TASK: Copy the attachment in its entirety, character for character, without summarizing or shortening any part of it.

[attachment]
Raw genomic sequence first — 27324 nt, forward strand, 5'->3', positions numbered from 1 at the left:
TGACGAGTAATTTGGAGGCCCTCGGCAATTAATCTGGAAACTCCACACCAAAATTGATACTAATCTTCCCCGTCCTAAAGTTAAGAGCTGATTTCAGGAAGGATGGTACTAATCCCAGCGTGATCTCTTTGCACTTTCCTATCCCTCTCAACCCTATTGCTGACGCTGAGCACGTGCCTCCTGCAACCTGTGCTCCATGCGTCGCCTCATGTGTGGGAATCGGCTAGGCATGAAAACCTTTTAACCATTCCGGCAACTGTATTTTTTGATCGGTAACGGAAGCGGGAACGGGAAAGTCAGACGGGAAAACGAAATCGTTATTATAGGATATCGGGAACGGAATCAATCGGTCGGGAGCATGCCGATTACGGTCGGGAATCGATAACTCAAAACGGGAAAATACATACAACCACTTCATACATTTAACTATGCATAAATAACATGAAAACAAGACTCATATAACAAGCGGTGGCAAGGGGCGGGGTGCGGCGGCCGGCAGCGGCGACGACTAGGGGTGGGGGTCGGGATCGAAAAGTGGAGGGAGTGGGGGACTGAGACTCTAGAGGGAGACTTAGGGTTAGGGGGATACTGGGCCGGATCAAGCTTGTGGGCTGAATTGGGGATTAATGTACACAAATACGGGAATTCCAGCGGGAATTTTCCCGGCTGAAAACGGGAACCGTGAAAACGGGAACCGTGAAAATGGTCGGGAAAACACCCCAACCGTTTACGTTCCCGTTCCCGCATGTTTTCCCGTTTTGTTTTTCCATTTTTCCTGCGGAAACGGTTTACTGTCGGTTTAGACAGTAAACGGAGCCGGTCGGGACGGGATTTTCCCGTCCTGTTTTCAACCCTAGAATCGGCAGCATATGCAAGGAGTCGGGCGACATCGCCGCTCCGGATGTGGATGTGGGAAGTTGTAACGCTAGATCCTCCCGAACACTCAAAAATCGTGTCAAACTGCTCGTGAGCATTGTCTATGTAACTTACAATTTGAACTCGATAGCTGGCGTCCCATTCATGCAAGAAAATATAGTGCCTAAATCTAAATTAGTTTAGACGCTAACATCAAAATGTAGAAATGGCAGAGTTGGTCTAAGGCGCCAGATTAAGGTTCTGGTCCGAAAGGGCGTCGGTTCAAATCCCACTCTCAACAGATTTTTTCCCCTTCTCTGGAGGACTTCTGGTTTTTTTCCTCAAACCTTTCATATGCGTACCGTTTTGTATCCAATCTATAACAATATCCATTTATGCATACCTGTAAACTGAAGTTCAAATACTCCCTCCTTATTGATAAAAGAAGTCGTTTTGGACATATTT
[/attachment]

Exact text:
Raw genomic sequence first — 27324 nt, forward strand, 5'->3', positions numbered from 1 at the left:
TGACGAGTAATTTGGAGGCCCTCGGCAATTAATCTGGAAACTCCACACCAAAATTGATACTAATCTTCCCCGTCCTAAAGTTAAGAGCTGATTTCAGGAAGGATGGTACTAATCCCAGCGTGATCTCTTTGCACTTTCCTATCCCTCTCAACCCTATTGCTGACGCTGAGCACGTGCCTCCTGCAACCTGTGCTCCATGCGTCGCCTCATGTGTGGGAATCGGCTAGGCATGAAAACCTTTTAACCATTCCGGCAACTGTATTTTTTGATCGGTAACGGAAGCGGGAACGGGAAAGTCAGACGGGAAAACGAAATCGTTATTATAGGATATCGGGAACGGAATCAATCGGTCGGGAGCATGCCGATTACGGTCGGGAATCGATAACTCAAAACGGGAAAATACATACAACCACTTCATACATTTAACTATGCATAAATAACATGAAAACAAGACTCATATAACAAGCGGTGGCAAGGGGCGGGGTGCGGCGGCCGGCAGCGGCGACGACTAGGGGTGGGGGTCGGGATCGAAAAGTGGAGGGAGTGGGGGACTGAGACTCTAGAGGGAGACTTAGGGTTAGGGGGATACTGGGCCGGATCAAGCTTGTGGGCTGAATTGGGGATTAATGTACACAAATACGGGAATTCCAGCGGGAATTTTCCCGGCTGAAAACGGGAACCGTGAAAACGGGAACCGTGAAAATGGTCGGGAAAACACCCCAACCGTTTACGTTCCCGTTCCCGCATGTTTTCCCGTTTTGTTTTTCCATTTTTCCTGCGGAAACGGTTTACTGTCGGTTTAGACAGTAAACGGAGCCGGTCGGGACGGGATTTTCCCGTCCTGTTTTCAACCCTAGAATCGGCAGCATATGCAAGGAGTCGGGCGACATCGCCGCTCCGGATGTGGATGTGGGAAGTTGTAACGCTAGATCCTCCCGAACACTCAAAAATCGTGTCAAACTGCTCGTGAGCATTGTCTATGTAACTTACAATTTGAACTCGATAGCTGGCGTCCCATTCATGCAAGAAAATATAGTGCCTAAATCTAAATTAGTTTAGACGCTAACATCAAAATGTAGAAATGGCAGAGTTGGTCTAAGGCGCCAGATTAAGGTTCTGGTCCGAAAGGGCGTCGGTTCAAATCCCACTCTCAACAGATTTTTTCCCCTTCTCTGGAGGACTTCTGGTTTTTTTCCTCAAACCTTTCATATGCGTACCGTTTTGTATCCAATCTATAACAATATCCATTTATGCATACCTGTAAACTGAAGTTCAAATACTCCCTCCTTATTGATAAAAGAAGTCGTTTTGGACATATTT